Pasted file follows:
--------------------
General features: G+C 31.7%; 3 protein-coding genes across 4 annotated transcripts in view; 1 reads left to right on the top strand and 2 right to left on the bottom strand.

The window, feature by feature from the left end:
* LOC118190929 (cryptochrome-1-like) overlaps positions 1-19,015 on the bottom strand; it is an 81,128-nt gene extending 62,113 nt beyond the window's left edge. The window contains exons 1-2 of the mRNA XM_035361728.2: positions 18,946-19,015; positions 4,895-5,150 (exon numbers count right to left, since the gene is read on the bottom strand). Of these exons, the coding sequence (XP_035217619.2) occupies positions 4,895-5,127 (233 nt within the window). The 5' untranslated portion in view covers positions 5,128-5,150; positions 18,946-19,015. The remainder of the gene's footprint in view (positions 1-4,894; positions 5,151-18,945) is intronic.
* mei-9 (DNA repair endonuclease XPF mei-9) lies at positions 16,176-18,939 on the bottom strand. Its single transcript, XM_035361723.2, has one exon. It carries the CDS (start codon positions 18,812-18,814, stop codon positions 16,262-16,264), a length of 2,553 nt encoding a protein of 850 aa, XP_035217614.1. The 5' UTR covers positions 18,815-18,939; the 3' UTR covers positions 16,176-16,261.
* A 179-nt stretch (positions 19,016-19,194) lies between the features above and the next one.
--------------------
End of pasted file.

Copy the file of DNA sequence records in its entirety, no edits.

General features: G+C 31.7%; 3 protein-coding genes across 4 annotated transcripts in view; 1 reads left to right on the top strand and 2 right to left on the bottom strand.

The window, feature by feature from the left end:
* LOC118190929 (cryptochrome-1-like) overlaps positions 1-19,015 on the bottom strand; it is an 81,128-nt gene extending 62,113 nt beyond the window's left edge. The window contains exons 1-2 of the mRNA XM_035361728.2: positions 18,946-19,015; positions 4,895-5,150 (exon numbers count right to left, since the gene is read on the bottom strand). Of these exons, the coding sequence (XP_035217619.2) occupies positions 4,895-5,127 (233 nt within the window). The 5' untranslated portion in view covers positions 5,128-5,150; positions 18,946-19,015. The remainder of the gene's footprint in view (positions 1-4,894; positions 5,151-18,945) is intronic.
* mei-9 (DNA repair endonuclease XPF mei-9) lies at positions 16,176-18,939 on the bottom strand. Its single transcript, XM_035361723.2, has one exon. It carries the CDS (start codon positions 18,812-18,814, stop codon positions 16,262-16,264), a length of 2,553 nt encoding a protein of 850 aa, XP_035217614.1. The 5' UTR covers positions 18,815-18,939; the 3' UTR covers positions 16,176-16,261.
* A 179-nt stretch (positions 19,016-19,194) lies between the features above and the next one.